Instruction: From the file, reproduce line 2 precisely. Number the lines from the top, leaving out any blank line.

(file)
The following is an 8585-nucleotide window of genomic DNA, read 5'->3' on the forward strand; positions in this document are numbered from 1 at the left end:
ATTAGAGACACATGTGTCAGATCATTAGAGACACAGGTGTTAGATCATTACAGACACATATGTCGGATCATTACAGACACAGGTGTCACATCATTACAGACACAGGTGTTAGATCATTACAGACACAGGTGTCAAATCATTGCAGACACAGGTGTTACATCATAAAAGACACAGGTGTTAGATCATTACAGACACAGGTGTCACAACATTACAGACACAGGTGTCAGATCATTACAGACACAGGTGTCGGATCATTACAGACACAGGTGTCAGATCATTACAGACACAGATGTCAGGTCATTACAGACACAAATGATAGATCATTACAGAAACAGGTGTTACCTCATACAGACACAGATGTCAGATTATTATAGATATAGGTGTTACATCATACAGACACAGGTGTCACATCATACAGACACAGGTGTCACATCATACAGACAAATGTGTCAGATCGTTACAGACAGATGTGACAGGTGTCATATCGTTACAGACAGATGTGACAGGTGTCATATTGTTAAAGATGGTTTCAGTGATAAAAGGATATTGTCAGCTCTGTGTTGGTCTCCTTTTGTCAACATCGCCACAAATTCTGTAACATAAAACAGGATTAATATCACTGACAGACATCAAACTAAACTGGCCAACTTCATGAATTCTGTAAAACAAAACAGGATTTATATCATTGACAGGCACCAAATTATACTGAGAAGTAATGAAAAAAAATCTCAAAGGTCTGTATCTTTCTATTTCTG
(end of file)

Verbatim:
ATTAGAGACACATGTGTCAGATCATTAGAGACACAGGTGTTAGATCATTACAGACACATATGTCGGATCATTACAGACACAGGTGTCACATCATTACAGACACAGGTGTTAGATCATTACAGACACAGGTGTCAAATCATTGCAGACACAGGTGTTACATCATAAAAGACACAGGTGTTAGATCATTACAGACACAGGTGTCACAACATTACAGACACAGGTGTCAGATCATTACAGACACAGGTGTCGGATCATTACAGACACAGGTGTCAGATCATTACAGACACAGATGTCAGGTCATTACAGACACAAATGATAGATCATTACAGAAACAGGTGTTACCTCATACAGACACAGATGTCAGATTATTATAGATATAGGTGTTACATCATACAGACACAGGTGTCACATCATACAGACACAGGTGTCACATCATACAGACAAATGTGTCAGATCGTTACAGACAGATGTGACAGGTGTCATATCGTTACAGACAGATGTGACAGGTGTCATATTGTTAAAGATGGTTTCAGTGATAAAAGGATATTGTCAGCTCTGTGTTGGTCTCCTTTTGTCAACATCGCCACAAATTCTGTAACATAAAACAGGATTAATATCACTGACAGACATCAAACTAAACTGGCCAACTTCATGAATTCTGTAAAACAAAACAGGATTTATATCATTGACAGGCACCAAATTATACTGAGAAGTAATGAAAAAAAATCTCAAAGGTCTGTATCTTTCTATTTCTG